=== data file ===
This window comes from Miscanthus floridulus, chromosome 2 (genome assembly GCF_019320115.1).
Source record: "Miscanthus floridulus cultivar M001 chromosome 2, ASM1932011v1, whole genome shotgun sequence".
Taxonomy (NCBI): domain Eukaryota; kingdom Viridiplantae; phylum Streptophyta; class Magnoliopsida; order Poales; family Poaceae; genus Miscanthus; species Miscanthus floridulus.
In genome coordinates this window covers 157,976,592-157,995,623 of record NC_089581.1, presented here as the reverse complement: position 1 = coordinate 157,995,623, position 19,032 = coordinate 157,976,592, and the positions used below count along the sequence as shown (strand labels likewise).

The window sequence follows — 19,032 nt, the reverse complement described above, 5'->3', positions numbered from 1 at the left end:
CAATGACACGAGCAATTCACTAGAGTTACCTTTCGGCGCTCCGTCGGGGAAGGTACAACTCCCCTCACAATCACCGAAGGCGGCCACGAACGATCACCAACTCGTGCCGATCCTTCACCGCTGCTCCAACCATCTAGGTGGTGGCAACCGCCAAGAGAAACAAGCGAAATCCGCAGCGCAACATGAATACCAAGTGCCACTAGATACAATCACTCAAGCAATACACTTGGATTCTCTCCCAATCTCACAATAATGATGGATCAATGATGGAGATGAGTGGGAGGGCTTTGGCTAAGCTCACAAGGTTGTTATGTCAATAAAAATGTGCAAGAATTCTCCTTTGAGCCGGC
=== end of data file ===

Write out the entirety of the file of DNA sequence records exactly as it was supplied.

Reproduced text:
This window comes from Miscanthus floridulus, chromosome 2 (genome assembly GCF_019320115.1).
Source record: "Miscanthus floridulus cultivar M001 chromosome 2, ASM1932011v1, whole genome shotgun sequence".
Taxonomy (NCBI): domain Eukaryota; kingdom Viridiplantae; phylum Streptophyta; class Magnoliopsida; order Poales; family Poaceae; genus Miscanthus; species Miscanthus floridulus.
In genome coordinates this window covers 157,976,592-157,995,623 of record NC_089581.1, presented here as the reverse complement: position 1 = coordinate 157,995,623, position 19,032 = coordinate 157,976,592, and the positions used below count along the sequence as shown (strand labels likewise).

The window sequence follows — 19,032 nt, the reverse complement described above, 5'->3', positions numbered from 1 at the left end:
CAATGACACGAGCAATTCACTAGAGTTACCTTTCGGCGCTCCGTCGGGGAAGGTACAACTCCCCTCACAATCACCGAAGGCGGCCACGAACGATCACCAACTCGTGCCGATCCTTCACCGCTGCTCCAACCATCTAGGTGGTGGCAACCGCCAAGAGAAACAAGCGAAATCCGCAGCGCAACATGAATACCAAGTGCCACTAGATACAATCACTCAAGCAATACACTTGGATTCTCTCCCAATCTCACAATAATGATGGATCAATGATGGAGATGAGTGGGAGGGCTTTGGCTAAGCTCACAAGGTTGTTATGTCAATAAAAATGTGCAAGAATTCTCCTTTGAGCCGGC